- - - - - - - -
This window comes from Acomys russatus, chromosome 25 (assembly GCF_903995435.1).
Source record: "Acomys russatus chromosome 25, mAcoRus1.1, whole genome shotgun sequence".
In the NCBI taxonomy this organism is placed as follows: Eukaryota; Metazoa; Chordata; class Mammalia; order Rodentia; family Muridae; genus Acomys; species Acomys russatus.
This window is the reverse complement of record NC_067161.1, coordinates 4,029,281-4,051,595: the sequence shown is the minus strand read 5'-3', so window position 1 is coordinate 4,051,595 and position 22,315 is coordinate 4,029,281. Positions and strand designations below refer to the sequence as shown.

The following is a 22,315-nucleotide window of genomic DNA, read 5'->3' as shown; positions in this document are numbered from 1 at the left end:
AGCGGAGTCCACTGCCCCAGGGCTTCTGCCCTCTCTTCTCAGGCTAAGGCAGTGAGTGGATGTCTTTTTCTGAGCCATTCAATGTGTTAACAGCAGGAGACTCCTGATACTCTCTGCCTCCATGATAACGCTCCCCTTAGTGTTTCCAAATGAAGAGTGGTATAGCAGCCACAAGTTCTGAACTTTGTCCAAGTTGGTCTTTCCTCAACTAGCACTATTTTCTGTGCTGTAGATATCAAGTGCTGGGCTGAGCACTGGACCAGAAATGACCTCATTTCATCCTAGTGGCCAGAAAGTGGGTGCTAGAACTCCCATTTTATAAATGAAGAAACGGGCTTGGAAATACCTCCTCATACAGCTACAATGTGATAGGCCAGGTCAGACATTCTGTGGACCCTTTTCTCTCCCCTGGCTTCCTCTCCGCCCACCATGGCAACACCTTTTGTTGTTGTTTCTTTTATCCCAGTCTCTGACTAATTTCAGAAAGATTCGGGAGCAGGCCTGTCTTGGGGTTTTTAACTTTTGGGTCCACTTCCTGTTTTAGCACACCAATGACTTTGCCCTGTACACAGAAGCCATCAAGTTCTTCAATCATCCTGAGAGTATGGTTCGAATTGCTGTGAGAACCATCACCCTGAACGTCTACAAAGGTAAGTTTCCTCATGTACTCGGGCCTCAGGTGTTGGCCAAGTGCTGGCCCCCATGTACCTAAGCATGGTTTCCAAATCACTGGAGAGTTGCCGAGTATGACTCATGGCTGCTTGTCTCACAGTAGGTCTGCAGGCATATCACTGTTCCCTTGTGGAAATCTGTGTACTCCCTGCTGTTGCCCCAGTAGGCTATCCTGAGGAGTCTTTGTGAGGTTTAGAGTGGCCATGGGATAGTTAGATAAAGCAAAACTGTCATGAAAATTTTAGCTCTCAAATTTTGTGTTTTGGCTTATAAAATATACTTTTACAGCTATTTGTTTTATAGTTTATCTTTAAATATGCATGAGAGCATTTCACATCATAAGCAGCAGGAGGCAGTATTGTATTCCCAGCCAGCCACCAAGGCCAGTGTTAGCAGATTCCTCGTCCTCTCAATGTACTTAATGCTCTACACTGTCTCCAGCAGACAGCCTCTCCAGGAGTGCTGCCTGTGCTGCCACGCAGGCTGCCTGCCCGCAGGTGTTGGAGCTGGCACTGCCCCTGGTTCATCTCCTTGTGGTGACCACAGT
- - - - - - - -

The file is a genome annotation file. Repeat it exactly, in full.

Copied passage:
This window comes from Acomys russatus, chromosome 25 (assembly GCF_903995435.1).
Source record: "Acomys russatus chromosome 25, mAcoRus1.1, whole genome shotgun sequence".
In the NCBI taxonomy this organism is placed as follows: Eukaryota; Metazoa; Chordata; class Mammalia; order Rodentia; family Muridae; genus Acomys; species Acomys russatus.
This window is the reverse complement of record NC_067161.1, coordinates 4,029,281-4,051,595: the sequence shown is the minus strand read 5'-3', so window position 1 is coordinate 4,051,595 and position 22,315 is coordinate 4,029,281. Positions and strand designations below refer to the sequence as shown.

The following is a 22,315-nucleotide window of genomic DNA, read 5'->3' as shown; positions in this document are numbered from 1 at the left end:
AGCGGAGTCCACTGCCCCAGGGCTTCTGCCCTCTCTTCTCAGGCTAAGGCAGTGAGTGGATGTCTTTTTCTGAGCCATTCAATGTGTTAACAGCAGGAGACTCCTGATACTCTCTGCCTCCATGATAACGCTCCCCTTAGTGTTTCCAAATGAAGAGTGGTATAGCAGCCACAAGTTCTGAACTTTGTCCAAGTTGGTCTTTCCTCAACTAGCACTATTTTCTGTGCTGTAGATATCAAGTGCTGGGCTGAGCACTGGACCAGAAATGACCTCATTTCATCCTAGTGGCCAGAAAGTGGGTGCTAGAACTCCCATTTTATAAATGAAGAAACGGGCTTGGAAATACCTCCTCATACAGCTACAATGTGATAGGCCAGGTCAGACATTCTGTGGACCCTTTTCTCTCCCCTGGCTTCCTCTCCGCCCACCATGGCAACACCTTTTGTTGTTGTTTCTTTTATCCCAGTCTCTGACTAATTTCAGAAAGATTCGGGAGCAGGCCTGTCTTGGGGTTTTTAACTTTTGGGTCCACTTCCTGTTTTAGCACACCAATGACTTTGCCCTGTACACAGAAGCCATCAAGTTCTTCAATCATCCTGAGAGTATGGTTCGAATTGCTGTGAGAACCATCACCCTGAACGTCTACAAAGGTAAGTTTCCTCATGTACTCGGGCCTCAGGTGTTGGCCAAGTGCTGGCCCCCATGTACCTAAGCATGGTTTCCAAATCACTGGAGAGTTGCCGAGTATGACTCATGGCTGCTTGTCTCACAGTAGGTCTGCAGGCATATCACTGTTCCCTTGTGGAAATCTGTGTACTCCCTGCTGTTGCCCCAGTAGGCTATCCTGAGGAGTCTTTGTGAGGTTTAGAGTGGCCATGGGATAGTTAGATAAAGCAAAACTGTCATGAAAATTTTAGCTCTCAAATTTTGTGTTTTGGCTTATAAAATATACTTTTACAGCTATTTGTTTTATAGTTTATCTTTAAATATGCATGAGAGCATTTCACATCATAAGCAGCAGGAGGCAGTATTGTATTCCCAGCCAGCCACCAAGGCCAGTGTTAGCAGATTCCTCGTCCTCTCAATGTACTTAATGCTCTACACTGTCTCCAGCAGACAGCCTCTCCAGGAGTGCTGCCTGTGCTGCCACGCAGGCTGCCTGCCCGCAGGTGTTGGAGCTGGCACTGCCCCTGGTTCATCTCCTTGTGGTGACCACAGT